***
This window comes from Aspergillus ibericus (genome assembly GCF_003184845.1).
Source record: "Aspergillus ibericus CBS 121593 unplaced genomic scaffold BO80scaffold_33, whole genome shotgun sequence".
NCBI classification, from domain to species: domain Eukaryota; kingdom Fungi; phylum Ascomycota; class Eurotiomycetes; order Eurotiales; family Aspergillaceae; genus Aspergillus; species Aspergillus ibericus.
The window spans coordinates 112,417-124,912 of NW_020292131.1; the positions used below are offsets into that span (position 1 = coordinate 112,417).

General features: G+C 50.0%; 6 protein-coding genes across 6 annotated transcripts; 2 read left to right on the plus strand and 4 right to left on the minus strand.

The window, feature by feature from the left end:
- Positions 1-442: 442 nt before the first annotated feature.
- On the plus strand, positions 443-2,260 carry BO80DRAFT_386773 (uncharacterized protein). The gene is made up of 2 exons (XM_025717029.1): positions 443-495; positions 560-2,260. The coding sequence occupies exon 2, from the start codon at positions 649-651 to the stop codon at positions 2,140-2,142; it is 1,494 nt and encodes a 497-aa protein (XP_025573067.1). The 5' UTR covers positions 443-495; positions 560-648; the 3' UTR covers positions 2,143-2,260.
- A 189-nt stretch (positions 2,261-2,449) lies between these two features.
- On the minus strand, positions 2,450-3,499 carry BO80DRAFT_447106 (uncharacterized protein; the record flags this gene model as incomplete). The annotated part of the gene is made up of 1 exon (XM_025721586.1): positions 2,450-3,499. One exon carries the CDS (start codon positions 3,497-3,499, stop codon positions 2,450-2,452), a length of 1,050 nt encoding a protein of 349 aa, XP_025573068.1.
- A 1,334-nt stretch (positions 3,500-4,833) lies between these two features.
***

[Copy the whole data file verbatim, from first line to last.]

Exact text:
This window comes from Aspergillus ibericus (genome assembly GCF_003184845.1).
Source record: "Aspergillus ibericus CBS 121593 unplaced genomic scaffold BO80scaffold_33, whole genome shotgun sequence".
NCBI classification, from domain to species: domain Eukaryota; kingdom Fungi; phylum Ascomycota; class Eurotiomycetes; order Eurotiales; family Aspergillaceae; genus Aspergillus; species Aspergillus ibericus.
The window spans coordinates 112,417-124,912 of NW_020292131.1; the positions used below are offsets into that span (position 1 = coordinate 112,417).

General features: G+C 50.0%; 6 protein-coding genes across 6 annotated transcripts; 2 read left to right on the plus strand and 4 right to left on the minus strand.

The window, feature by feature from the left end:
- Positions 1-442: 442 nt before the first annotated feature.
- On the plus strand, positions 443-2,260 carry BO80DRAFT_386773 (uncharacterized protein). The gene is made up of 2 exons (XM_025717029.1): positions 443-495; positions 560-2,260. The coding sequence occupies exon 2, from the start codon at positions 649-651 to the stop codon at positions 2,140-2,142; it is 1,494 nt and encodes a 497-aa protein (XP_025573067.1). The 5' UTR covers positions 443-495; positions 560-648; the 3' UTR covers positions 2,143-2,260.
- A 189-nt stretch (positions 2,261-2,449) lies between these two features.
- On the minus strand, positions 2,450-3,499 carry BO80DRAFT_447106 (uncharacterized protein; the record flags this gene model as incomplete). The annotated part of the gene is made up of 1 exon (XM_025721586.1): positions 2,450-3,499. One exon carries the CDS (start codon positions 3,497-3,499, stop codon positions 2,450-2,452), a length of 1,050 nt encoding a protein of 349 aa, XP_025573068.1.
- A 1,334-nt stretch (positions 3,500-4,833) lies between these two features.